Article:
Cleanings & Preventative Maintenance
A comprehensive dental exam will be performed by your dentist at your initial dental visit. At regular check-up exams, your dentist and hygienist will include an examination of dental radiographs (x-rays), an oral cancer screening, existing restoration and tooth decay examination, and an examination of the gum and bone structures supporting the teeth. Any necessary treatment to achieve dental health will be discussed and a treatment plan will be developed and recommended.
Oral Cancer Screening
Oral cancer can be easily diagnosed with annual examinations. If caught early enough, treatment can be effective. There are many areas of the mouth and oral cavity where oral cancer may occur (e.g. lips, tongue, cheeks, etc.). The most common type of oral cancer is squamous cell carcinoma. Most oral cancer is associated the controllable behaviors by the patient (e.g. alcohol and tobacco usage). If you have any lumps or bumps or areas that concern you, bring them to the attention of the dentist and/or dental hygienist.
Radiographs (x-rays) are very important in dentistry. They allow for a complete examination of teeth from the inside out. They allow the dentist and dental team to see what is going on not only around the teeth, but inside the teeth and in the bone as well.
Digital radiographs use drastically reduced radiation as compared to traditional radiographs. Moreover, the digital radiographs are generated immediately on the chairside computer where they can be viewed by not only the dental team, but also by the patient. If there are issues with the teeth on the radiographs, the patient will be shown on a blown-up picture where and why there is problem.
Despite the low levels of radiation associated with dental radiographs, all precautions are taken to prevent unwanted exposure to radiation. Patients will be fitted with lead aprons and thyroid gland shields.
Our policy is for patients to take a full mouth series of radiographs at the initial visit. This allows the dentist to see all areas of the mouth and teeth including areas around the roots of the teeth not normally seen on bitewing radiographs. A full mouth series is typically good for 3-5 years depending on the patient. An annual set of bitewing radiographs are taken to detect decay between the teeth. Some patients with high amounts of decay or infection may need radiographs more often.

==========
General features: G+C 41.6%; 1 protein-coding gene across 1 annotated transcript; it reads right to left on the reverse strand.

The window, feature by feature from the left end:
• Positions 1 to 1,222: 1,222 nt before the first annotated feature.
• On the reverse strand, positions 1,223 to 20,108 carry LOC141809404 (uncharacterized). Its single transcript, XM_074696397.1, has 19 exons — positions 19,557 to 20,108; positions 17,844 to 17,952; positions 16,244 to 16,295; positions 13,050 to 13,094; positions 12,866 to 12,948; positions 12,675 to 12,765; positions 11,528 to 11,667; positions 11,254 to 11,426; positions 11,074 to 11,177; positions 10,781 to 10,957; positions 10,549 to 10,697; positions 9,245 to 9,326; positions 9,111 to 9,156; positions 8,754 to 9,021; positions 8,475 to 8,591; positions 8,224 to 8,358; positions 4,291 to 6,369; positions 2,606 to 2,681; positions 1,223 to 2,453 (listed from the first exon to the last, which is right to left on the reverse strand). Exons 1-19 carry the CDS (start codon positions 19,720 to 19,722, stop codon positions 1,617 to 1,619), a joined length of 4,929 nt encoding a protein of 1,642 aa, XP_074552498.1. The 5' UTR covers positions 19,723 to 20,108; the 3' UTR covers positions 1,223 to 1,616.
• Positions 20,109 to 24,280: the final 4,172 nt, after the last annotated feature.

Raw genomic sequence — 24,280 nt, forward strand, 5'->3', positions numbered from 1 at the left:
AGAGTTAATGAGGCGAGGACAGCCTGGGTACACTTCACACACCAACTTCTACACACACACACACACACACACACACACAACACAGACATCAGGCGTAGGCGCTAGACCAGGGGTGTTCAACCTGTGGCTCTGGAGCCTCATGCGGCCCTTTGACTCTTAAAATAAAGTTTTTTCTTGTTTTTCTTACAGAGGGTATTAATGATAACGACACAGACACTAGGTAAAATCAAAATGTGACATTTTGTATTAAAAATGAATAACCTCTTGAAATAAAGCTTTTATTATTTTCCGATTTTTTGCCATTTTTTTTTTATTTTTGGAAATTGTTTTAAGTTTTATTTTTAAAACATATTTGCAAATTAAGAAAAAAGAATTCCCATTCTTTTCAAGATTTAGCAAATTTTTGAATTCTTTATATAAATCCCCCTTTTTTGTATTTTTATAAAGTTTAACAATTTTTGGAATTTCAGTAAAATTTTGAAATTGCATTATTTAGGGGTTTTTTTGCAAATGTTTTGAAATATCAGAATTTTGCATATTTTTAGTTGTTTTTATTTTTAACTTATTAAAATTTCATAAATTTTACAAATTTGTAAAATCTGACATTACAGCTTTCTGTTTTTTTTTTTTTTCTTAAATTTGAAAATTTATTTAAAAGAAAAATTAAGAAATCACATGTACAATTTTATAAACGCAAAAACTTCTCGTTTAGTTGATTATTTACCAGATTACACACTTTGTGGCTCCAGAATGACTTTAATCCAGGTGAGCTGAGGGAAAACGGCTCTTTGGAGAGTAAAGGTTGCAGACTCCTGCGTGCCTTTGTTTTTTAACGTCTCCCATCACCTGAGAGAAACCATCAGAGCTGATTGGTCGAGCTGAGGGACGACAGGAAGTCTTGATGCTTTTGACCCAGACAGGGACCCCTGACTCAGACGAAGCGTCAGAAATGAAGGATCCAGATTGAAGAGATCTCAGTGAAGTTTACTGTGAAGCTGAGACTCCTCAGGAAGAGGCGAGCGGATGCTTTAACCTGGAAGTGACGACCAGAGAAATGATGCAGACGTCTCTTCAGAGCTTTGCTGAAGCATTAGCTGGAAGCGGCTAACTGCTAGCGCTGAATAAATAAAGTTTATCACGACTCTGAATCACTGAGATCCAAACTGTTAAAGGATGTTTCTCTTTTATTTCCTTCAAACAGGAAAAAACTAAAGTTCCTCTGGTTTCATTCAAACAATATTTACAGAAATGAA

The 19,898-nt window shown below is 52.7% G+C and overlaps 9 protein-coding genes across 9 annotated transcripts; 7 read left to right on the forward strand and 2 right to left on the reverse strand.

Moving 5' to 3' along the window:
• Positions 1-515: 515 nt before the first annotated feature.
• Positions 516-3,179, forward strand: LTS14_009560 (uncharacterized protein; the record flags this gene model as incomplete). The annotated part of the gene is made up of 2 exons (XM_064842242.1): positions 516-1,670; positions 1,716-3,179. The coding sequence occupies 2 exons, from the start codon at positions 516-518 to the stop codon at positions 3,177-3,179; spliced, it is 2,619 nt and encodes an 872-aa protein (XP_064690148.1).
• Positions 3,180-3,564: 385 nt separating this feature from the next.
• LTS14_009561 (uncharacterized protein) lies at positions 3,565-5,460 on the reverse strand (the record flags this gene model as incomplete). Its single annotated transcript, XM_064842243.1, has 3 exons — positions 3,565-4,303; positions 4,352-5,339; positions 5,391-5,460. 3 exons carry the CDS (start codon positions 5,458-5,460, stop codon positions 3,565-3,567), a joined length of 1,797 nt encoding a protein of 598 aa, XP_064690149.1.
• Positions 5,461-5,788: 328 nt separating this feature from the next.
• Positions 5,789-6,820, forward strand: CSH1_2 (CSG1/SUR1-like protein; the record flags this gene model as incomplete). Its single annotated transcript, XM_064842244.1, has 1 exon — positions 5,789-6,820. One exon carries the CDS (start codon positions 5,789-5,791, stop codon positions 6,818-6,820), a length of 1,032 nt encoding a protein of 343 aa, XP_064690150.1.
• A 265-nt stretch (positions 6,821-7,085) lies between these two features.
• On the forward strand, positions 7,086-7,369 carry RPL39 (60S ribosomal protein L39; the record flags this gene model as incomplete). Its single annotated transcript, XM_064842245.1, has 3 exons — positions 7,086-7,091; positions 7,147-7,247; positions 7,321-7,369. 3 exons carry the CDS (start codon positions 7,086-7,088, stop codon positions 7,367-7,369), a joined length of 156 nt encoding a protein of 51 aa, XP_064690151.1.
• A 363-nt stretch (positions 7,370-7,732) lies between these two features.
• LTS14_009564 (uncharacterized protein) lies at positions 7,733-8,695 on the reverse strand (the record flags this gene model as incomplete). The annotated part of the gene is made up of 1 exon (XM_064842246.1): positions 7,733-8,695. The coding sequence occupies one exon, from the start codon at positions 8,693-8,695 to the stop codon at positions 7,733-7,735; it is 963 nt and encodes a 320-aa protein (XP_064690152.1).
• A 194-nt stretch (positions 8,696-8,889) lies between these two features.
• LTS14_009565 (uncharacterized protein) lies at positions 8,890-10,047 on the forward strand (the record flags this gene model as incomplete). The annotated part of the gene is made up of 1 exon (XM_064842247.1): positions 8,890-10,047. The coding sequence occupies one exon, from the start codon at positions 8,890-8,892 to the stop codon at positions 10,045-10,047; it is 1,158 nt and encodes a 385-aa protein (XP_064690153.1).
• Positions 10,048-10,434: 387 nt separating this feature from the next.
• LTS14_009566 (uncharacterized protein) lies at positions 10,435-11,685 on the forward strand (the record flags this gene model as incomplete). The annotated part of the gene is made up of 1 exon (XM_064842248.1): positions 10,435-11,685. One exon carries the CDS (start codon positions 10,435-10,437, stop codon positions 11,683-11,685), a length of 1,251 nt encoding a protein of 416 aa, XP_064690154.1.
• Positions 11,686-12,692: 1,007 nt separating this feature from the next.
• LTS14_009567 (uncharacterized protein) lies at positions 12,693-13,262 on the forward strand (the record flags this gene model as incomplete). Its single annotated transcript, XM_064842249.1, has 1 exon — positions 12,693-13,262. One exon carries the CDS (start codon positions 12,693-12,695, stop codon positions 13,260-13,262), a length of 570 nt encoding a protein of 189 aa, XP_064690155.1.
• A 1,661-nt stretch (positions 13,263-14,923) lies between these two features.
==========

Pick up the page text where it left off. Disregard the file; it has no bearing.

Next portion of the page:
For patients who have developing teeth (children) or patients with high levels of the bacteria that cause cavities, fluoride provides an excellent barrier to help prevent decay. Fluoride is present in city drinking water, toothpastes, and is placed on teeth during dental cleanings. It interacts with the enamel (the outer layer of teeth) and helps protect the tooth from the bacteria that cause decay. We recommend that children have a professional fluoride treatment twice per year at dental check-ups. Fluoride can also be beneficial for patients who have sensitivity issues or dry mouth (xerostomia). We may recommend home fluoride treatments for these patients.
It is important to remember that fluoride alone will not prevent tooth decay. Excellent homecare consisting of brushing 2-3 times per day and flossing daily is just as important to maintaining good dental health.
Sealants are a wonderful preventative technique to help prevent tooth decay. Sealants are an easily applied plastic layer on the top surface of teeth. They fill in deep pits and grooves and prevent food from getting caught and causing tooth decay. Most tooth decay begins on the occlusal (top) surfaces of teeth. Sealants dramatically help to prevent decay from starting.
Typically sealants are placed on permanent molars once they are fully erupted. There are patients whose dental anatomy on other permanent or primary (baby) teeth would benefit from sealants due to deep pits and grooves. If you would benefit from sealants, we will discuss it with you.
Sealants are placed non-invasively. A gel to clean the pits and grooves is used before application of the sealant. The teeth are then rinsed and dried off. While they are dry, the sealant material is placed on the tooth and hardened with a dental curing light.
Brush & Floss
Of all of the things we can do to keep your beautiful smile looking healthy, nothing is more important than your brushing and flossing at home. Brushing twice per day and flossing once per day are paramount for maintaining good dental health. Eating a healthy diet is also an important factor.